The first Romanesque church in Holice was built in the last quarter of the 12th century. In the first half of the thirteenth century, perhaps after the Mongol invasion of 1240-1241, it was replaced by a newer Romanesque-Gothic building, first mentioned in written sources in 1253, then still under the invocation of St. Peter. Its size indicated the wealth of the village that was then owned by Bratislava Castle.
Around 1320, the church was covered with a gothic vault, and the interior was covered with rich frescoes. The next paintings and the richly decorated pastophory were created around 1400. In the 17th century, the nave was covered with an early modern vault, supported by half-pillars at the walls. During this period, characteristic pyramidal buttresses were added to the lower part of the towers, and the northern sacristy was liquidated and the entrance to it was bricked up. In the second quarter of the 18th century, a new sacristy was added on the south side, and the nave received a new roof truss.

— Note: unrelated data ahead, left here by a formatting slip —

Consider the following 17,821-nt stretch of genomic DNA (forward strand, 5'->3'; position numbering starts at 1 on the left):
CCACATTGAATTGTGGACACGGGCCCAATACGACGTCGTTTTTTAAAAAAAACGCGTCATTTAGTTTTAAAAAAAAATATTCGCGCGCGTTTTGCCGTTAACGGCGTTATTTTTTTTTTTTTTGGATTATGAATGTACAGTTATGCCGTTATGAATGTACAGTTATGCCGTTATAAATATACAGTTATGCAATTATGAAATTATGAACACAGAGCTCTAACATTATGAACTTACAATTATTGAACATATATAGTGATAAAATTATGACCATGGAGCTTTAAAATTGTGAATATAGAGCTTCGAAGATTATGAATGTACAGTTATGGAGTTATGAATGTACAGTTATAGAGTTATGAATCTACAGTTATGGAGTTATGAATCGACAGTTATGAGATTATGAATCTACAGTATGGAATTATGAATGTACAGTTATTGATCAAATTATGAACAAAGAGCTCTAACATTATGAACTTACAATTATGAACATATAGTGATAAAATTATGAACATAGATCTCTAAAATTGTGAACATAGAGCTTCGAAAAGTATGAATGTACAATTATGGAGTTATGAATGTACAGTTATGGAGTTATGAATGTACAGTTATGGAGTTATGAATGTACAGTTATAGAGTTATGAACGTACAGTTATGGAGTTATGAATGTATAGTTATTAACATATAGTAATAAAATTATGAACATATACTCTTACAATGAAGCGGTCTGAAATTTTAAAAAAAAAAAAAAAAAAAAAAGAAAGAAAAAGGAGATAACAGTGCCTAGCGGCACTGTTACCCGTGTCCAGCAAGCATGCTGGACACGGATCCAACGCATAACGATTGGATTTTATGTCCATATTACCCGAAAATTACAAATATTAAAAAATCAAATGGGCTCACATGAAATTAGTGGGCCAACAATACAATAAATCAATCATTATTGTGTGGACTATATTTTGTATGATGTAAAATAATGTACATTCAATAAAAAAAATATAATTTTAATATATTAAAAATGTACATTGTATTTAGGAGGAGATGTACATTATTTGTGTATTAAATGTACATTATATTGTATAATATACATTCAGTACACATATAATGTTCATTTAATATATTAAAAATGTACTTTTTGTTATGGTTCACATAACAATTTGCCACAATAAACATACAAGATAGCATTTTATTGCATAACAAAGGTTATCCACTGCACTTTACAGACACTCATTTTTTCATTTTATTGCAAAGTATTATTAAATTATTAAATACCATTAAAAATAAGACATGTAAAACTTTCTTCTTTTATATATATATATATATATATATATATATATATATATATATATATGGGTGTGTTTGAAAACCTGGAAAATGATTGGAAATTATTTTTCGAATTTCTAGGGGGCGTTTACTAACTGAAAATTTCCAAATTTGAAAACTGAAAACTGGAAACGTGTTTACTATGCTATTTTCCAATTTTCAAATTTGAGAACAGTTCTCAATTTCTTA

The church was rebuilt in a neo-Gothic style during a thorough renovation after 1880. The nave then received a new, lower than the original rib vault, which led, among others, to destroy gothic corbels. New windows were cut out on the north side of the nave, and the original ones were enlarged. The west facade has also been changed with a new portal, but it is possible that its original appearance has been roughly preserved. Wall paintings from the Gothic period were not discovered until 1990; were unveiled and restored in 1991-1992.
As a result of the Romanesque-Gothic expansion from the first half of the 13th century, the church received a very impressive form for a village temple, consisting of a rectangular nave, polygonally ended chancel on the eastern side with a sacristy added from the north and a two-tower west facade. The entrance to the church was initially located on the south side, where part of the archivolt of the Romanesque portal has been preserved. The interior of the church was vaulted in the Gothic period and covered with colorful polychromes depicting scenes from the life of Christ and the lives of several saints, as well as scenes from the Last Judgment. Around 1400, a tower-like pastophory was inserted into the presbytery, richly decorated with blind tracery and topped with a pinnacle with a crocket.
Website apsida.sk, Holice na Ostrove.